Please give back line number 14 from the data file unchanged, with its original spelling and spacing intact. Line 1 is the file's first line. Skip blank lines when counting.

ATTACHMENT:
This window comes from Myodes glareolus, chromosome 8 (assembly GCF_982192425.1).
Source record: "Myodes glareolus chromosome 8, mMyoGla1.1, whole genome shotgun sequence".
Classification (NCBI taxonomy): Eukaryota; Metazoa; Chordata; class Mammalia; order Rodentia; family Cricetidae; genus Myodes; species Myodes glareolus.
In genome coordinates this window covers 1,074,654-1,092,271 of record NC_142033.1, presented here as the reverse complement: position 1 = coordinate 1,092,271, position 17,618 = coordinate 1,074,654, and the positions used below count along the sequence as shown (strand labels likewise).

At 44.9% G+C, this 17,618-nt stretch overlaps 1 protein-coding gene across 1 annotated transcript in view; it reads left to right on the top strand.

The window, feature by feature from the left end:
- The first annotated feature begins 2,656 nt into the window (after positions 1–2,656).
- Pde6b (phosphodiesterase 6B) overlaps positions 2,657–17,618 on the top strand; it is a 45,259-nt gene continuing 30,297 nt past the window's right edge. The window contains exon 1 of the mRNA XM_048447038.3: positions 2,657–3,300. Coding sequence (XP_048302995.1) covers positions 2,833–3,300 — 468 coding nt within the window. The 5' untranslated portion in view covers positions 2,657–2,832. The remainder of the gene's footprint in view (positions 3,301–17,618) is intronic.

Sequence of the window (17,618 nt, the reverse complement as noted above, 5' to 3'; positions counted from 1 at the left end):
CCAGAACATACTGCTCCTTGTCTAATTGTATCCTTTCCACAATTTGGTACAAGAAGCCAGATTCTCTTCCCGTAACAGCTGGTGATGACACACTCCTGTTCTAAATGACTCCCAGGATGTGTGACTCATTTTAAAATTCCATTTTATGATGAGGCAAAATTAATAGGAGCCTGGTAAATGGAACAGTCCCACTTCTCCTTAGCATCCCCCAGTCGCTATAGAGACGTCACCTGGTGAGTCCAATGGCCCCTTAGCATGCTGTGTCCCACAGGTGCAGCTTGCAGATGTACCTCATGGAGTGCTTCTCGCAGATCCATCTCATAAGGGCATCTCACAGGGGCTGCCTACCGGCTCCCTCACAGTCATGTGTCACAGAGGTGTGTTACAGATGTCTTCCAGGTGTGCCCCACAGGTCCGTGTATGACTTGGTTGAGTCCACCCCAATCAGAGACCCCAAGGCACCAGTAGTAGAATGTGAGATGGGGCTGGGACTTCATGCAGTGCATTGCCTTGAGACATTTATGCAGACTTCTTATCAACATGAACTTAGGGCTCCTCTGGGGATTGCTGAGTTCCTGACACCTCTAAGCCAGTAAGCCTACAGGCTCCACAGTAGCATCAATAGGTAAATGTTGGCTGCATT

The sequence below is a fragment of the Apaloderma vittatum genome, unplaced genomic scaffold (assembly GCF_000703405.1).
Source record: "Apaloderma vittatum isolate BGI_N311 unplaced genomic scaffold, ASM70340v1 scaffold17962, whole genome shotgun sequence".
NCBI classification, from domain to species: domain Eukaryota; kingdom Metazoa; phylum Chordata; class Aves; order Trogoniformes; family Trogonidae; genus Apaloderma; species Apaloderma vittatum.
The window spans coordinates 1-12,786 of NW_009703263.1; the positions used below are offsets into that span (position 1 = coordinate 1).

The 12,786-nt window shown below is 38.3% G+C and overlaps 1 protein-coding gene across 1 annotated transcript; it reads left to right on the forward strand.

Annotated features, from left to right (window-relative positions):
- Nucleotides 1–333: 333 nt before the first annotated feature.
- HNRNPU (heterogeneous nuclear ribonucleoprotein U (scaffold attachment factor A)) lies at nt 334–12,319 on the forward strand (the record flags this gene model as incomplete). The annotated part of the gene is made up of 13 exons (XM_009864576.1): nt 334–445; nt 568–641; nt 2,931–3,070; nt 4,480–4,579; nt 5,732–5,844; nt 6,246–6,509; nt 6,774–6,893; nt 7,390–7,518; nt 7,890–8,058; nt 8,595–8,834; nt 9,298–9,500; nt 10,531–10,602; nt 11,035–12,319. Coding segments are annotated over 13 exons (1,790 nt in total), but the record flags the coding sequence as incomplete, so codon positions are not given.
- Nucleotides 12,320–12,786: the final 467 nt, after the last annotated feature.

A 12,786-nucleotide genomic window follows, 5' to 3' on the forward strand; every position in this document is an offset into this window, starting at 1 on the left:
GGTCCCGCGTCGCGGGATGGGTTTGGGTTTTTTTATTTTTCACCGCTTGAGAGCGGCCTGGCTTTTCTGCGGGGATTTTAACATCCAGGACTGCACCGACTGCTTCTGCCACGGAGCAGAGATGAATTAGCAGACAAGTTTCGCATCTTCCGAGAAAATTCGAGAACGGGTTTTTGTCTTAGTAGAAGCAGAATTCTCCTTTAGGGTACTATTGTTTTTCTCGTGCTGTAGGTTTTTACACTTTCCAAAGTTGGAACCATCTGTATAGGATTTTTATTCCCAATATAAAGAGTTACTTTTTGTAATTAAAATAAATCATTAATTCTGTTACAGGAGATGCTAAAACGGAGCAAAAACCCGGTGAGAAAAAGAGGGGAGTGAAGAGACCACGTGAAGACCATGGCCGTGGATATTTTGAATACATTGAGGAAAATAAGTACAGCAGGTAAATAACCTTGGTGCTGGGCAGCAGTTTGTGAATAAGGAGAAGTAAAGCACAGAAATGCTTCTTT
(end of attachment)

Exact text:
The window spans coordinates 1-12,786 of NW_009703263.1; the positions used below are offsets into that span (position 1 = coordinate 1).